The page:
When we think of epilepsy, we often think of neurological conditions that are treatable and effectively managed with medications. For some children, the complications of epilepsy and seizures are not effectively treated and, in fact, can leads to secondary complications that become the primary focus of health. If your child has been diagnosed with Lennox-Gastaut syndrome, it is important to understand these secondary health complications.
Lennox-Gastaut syndrome is a type of condition that encompasses many symptoms – thus the basis for syndrome diagnosis. In addition to seizure disorder, this syndrome also results in the development of mental retardation, abnormal IQ, and positive finds on an EEG. Most difficult of all symptoms, however, are the presence of regression and the onset of mental health complications that typically become the primary focus of this seizure disorder.
If your child has been diagnosed with Lennox-Gastaut syndrome, it is important to become familiar with the secondary mental health complications that arise. Most notably, children born with this condition will demonstrate symptoms of mood instability, personality disorders, aggression and, in response to these symptoms, may experience social isolation. As a parent of a child with this complication, mental health services are essential for your child.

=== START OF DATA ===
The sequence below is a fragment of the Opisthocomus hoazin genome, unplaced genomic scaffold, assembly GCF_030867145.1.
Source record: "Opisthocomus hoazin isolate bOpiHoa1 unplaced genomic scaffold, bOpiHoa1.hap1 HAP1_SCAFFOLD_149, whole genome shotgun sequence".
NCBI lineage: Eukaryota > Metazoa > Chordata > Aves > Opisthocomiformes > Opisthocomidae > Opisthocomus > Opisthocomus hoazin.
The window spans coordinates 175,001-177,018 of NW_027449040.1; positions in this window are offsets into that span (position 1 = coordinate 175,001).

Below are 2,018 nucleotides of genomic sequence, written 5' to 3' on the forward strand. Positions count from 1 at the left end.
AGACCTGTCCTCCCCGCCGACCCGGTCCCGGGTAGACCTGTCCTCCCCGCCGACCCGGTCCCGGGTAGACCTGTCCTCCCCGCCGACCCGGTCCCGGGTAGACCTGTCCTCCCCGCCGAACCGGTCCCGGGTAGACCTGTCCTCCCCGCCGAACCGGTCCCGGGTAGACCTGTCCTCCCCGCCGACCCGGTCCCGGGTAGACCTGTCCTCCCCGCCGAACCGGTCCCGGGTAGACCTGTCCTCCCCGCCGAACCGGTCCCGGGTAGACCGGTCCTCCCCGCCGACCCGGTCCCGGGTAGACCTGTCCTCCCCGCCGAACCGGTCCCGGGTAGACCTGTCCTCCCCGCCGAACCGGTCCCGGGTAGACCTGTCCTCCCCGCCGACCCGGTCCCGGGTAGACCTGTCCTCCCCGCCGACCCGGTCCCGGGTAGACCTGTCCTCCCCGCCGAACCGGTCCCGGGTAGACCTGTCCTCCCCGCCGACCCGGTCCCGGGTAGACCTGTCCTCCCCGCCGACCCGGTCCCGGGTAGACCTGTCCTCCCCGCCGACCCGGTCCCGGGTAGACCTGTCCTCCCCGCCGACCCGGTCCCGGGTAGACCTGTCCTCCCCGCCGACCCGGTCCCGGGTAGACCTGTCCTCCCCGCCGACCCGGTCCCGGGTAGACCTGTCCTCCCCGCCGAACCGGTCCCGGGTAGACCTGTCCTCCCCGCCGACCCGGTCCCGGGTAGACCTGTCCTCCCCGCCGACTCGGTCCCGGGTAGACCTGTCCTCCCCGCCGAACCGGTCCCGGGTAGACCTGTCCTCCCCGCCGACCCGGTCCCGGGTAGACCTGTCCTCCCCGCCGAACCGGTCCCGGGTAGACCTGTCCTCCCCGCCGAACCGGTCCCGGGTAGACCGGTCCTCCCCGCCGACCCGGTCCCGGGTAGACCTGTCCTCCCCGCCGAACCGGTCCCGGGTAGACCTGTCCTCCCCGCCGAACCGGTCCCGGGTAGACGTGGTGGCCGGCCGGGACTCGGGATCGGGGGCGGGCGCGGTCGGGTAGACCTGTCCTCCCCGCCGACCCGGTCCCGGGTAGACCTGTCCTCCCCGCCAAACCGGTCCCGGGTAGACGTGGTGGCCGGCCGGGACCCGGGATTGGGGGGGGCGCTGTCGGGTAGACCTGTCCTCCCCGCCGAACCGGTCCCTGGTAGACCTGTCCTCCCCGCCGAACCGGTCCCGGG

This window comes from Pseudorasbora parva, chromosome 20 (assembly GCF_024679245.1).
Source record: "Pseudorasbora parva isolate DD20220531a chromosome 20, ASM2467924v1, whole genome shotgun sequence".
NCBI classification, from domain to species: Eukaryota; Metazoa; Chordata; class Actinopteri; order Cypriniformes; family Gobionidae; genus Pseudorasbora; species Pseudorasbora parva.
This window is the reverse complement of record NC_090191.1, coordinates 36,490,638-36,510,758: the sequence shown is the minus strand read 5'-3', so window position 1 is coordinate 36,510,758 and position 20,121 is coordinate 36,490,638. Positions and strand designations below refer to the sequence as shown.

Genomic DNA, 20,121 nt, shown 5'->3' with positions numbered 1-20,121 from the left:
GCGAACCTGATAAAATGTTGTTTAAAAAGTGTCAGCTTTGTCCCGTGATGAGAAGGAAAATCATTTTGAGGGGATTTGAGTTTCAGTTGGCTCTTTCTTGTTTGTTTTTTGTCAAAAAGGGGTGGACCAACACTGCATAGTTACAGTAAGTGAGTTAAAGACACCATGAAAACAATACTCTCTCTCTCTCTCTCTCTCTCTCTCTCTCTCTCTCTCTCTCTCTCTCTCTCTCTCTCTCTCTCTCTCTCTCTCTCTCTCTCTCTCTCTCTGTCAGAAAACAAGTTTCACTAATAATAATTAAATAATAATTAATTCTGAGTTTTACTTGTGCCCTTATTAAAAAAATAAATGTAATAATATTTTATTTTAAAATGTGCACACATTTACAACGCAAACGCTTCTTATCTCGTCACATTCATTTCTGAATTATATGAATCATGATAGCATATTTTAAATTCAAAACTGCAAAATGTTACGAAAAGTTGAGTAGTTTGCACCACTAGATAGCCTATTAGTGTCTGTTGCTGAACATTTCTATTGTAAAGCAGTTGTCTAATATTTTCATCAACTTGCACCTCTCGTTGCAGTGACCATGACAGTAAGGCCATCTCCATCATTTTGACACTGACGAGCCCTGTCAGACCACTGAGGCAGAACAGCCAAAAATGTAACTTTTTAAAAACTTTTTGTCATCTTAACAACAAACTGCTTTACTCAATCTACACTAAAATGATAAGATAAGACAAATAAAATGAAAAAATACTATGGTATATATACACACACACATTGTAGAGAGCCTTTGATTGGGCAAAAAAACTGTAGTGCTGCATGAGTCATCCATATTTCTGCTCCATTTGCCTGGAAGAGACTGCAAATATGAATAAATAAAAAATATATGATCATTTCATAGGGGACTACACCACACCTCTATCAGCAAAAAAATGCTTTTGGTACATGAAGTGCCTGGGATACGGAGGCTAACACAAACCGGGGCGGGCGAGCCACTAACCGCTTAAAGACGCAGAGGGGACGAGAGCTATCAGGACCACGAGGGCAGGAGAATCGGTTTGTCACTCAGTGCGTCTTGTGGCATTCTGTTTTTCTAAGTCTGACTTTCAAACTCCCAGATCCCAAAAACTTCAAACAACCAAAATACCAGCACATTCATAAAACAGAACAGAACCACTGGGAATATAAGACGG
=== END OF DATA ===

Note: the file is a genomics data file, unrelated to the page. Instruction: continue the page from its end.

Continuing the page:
The mental health conditions associated with Lennox-Gastaut syndrome will typically be of primary focus for your child’s care when living with this seizure disorder. Psychotherapy, psychotropic medications, and the use of alternative medical therapy for mental health may be recommended. While your child may respond to some degree of seizure disorder treatment, the mental health treatment will be most important.
Lennox-Gastaut syndrome is a complex neurological disorder that leads to a variety of secondary mental health complications. While the epilepsy and seizures may not be effectively managed, children can be taught to more effectively manage the associated mental health issues. Always seek out psychotherapy and mental health services when your child is diagnosed with this life altering health condition.
Sources: Partial Seizure Disorders, by Mitzi Waltz